The Order of St John

St John’s Gate, Clerkenwell has been a London landmark for many centuries. From medieval priory to Georgian coffee house and Victorian pub, the building is now a museum exploring the history of a military order of ancient origins from its beginnings in Jerusalem to its present day role with the St John Ambulance Service. Combining historic weapons, medals, hospital equipment, art and a cannon given by Henry VIII, the Museum of the Order of St John spans 900 years of history and a fascinating story.

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The St John Ambulance logo of a white eight-pointed cross on a black background is recognised around the world where it appears on the sides of ambulances and on the uniforms of its volunteers. Although the charity has only been around since 1877, the symbol dates back almost 1000 years. The Brother Knights in the ancient hospital in Jerusalem were also recognised by the symbol on their robes.

 

The History of the Order of St John began shortly before Pope Urban II (d.1099) declared a crusade to recapture Jerusalem and the Holy Land from the Muslim Arabs who had been in control since AD 638. In 1080, a hospital was established in the city by a group of monks under the instructions of Brother Gerard (c.1040-1120) who would shortly become the founder of Order of St John of Jerusalem (Knights Hospitaller), which was officially recognised by the Church in 1113.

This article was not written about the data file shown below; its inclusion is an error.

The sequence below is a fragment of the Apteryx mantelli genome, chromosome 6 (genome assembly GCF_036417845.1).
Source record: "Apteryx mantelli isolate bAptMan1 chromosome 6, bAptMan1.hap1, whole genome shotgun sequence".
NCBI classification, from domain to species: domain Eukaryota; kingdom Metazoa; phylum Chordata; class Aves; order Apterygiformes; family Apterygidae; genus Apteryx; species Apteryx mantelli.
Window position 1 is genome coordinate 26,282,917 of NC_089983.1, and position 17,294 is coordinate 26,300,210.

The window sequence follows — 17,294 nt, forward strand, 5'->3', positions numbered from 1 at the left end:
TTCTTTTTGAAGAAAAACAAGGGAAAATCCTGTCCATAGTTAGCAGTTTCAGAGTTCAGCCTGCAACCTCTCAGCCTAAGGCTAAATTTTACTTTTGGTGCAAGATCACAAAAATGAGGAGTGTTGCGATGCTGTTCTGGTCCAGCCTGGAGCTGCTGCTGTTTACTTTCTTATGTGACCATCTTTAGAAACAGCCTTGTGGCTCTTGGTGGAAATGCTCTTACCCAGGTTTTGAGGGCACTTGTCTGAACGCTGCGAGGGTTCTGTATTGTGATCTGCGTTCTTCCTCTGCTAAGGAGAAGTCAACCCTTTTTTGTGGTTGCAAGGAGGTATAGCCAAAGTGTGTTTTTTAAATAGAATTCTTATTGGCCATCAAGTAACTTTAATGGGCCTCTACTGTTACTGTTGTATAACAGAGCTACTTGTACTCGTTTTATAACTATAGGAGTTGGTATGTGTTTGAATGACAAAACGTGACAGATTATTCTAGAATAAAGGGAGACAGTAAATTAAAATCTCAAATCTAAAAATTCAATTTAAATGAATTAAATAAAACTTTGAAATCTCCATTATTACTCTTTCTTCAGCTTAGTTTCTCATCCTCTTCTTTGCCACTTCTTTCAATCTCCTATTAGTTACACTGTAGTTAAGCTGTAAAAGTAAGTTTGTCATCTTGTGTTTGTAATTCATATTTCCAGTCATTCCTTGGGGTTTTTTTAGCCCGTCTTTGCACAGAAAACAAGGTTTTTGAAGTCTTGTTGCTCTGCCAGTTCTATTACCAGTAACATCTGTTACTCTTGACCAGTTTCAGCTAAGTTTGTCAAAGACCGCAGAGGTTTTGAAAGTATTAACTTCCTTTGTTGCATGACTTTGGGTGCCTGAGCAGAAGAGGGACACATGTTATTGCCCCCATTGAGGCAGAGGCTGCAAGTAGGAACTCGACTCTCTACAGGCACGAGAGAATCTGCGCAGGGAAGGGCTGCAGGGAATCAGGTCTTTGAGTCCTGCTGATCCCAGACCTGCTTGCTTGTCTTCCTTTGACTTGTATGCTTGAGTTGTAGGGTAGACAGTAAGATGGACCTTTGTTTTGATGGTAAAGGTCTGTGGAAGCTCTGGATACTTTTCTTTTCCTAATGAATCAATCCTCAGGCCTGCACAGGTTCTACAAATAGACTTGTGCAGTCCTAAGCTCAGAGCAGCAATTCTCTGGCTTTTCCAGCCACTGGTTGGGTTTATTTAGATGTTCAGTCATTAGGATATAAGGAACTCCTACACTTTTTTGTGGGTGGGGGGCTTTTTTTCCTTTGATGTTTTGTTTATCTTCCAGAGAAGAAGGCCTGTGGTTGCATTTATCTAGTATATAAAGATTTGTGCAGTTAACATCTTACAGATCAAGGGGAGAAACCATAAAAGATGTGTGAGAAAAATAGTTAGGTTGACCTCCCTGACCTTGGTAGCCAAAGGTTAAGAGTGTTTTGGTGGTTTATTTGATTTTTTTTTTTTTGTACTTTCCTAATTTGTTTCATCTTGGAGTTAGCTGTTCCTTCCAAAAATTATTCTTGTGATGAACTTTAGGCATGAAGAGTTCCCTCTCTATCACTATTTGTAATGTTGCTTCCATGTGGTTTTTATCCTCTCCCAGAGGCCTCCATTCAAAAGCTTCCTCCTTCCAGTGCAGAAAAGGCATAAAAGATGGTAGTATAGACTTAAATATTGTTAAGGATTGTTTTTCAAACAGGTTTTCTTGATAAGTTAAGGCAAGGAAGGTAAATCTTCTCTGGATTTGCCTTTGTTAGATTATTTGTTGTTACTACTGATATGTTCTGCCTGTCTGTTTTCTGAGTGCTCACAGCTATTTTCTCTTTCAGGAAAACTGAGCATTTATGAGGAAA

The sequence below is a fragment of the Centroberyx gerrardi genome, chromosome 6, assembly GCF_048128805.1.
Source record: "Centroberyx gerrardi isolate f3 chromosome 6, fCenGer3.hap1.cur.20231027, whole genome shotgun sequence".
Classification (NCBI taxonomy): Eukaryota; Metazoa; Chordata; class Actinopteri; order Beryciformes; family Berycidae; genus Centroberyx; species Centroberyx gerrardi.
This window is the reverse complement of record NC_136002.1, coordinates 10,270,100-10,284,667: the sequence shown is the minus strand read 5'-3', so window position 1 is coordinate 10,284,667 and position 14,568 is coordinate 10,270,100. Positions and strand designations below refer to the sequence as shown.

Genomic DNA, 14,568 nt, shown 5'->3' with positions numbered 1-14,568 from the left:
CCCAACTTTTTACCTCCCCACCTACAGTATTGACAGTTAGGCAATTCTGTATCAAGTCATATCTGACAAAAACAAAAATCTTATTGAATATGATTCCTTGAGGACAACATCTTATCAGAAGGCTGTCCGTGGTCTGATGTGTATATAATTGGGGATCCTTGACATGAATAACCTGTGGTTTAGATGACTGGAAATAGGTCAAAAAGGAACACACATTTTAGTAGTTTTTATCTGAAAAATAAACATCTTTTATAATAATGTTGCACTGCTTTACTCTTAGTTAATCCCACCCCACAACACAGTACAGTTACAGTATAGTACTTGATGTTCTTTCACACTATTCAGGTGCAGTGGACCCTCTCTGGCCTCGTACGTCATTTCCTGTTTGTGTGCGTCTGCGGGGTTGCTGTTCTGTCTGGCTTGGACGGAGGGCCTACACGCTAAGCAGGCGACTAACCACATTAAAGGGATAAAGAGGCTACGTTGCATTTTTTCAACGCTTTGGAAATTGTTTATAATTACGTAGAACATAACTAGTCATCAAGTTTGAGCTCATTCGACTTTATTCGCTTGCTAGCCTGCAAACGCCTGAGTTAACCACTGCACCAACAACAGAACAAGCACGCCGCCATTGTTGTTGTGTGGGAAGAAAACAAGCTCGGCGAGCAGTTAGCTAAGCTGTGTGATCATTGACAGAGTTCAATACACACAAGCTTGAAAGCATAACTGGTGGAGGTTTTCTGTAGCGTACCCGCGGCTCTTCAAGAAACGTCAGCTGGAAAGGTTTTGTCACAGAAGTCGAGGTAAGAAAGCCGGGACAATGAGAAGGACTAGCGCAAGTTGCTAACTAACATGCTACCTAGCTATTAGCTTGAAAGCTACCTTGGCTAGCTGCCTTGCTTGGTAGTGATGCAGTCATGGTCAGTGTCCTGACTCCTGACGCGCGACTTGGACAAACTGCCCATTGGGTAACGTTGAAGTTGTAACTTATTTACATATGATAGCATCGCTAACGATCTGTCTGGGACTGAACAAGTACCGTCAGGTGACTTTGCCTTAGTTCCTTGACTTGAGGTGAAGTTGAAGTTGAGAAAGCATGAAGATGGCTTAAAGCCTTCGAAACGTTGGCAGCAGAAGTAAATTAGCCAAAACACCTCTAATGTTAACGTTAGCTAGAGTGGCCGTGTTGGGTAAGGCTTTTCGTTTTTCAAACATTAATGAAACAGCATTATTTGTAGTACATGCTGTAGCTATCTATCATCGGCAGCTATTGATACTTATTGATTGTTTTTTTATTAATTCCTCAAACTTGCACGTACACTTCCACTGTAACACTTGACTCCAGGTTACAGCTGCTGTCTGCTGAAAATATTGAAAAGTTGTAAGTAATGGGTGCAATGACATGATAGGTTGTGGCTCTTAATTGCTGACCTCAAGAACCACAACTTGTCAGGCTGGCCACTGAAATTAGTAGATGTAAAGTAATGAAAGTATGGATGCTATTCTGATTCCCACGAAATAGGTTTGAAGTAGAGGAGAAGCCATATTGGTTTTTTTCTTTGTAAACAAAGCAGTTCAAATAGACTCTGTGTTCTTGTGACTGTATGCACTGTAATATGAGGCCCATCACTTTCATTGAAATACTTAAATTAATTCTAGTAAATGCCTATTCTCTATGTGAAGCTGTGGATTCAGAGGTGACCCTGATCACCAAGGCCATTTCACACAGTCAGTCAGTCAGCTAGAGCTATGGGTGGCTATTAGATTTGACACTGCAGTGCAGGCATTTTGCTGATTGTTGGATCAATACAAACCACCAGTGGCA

The purpose of the hospital was to care for the many pilgrims who had become ill on their travels to the Holy Land. The Hospitallers, as they were then recognised, took in people of all faiths and race, treating everyone equally. It was only after the fighting in the Crusades that the hospital workers became known as the Knights of the Order of St John of Jerusalem.

From the description of the hospital provided by the museum, the Hospitallers/Knights were ahead of their time in terms of care and treatments. Brother Gerard combined traditional Muslim practices with those used in the western world in order to improve medical care. He was also concerned with healthy eating, emphasising the importance of fresh fruit as an aid to recovery.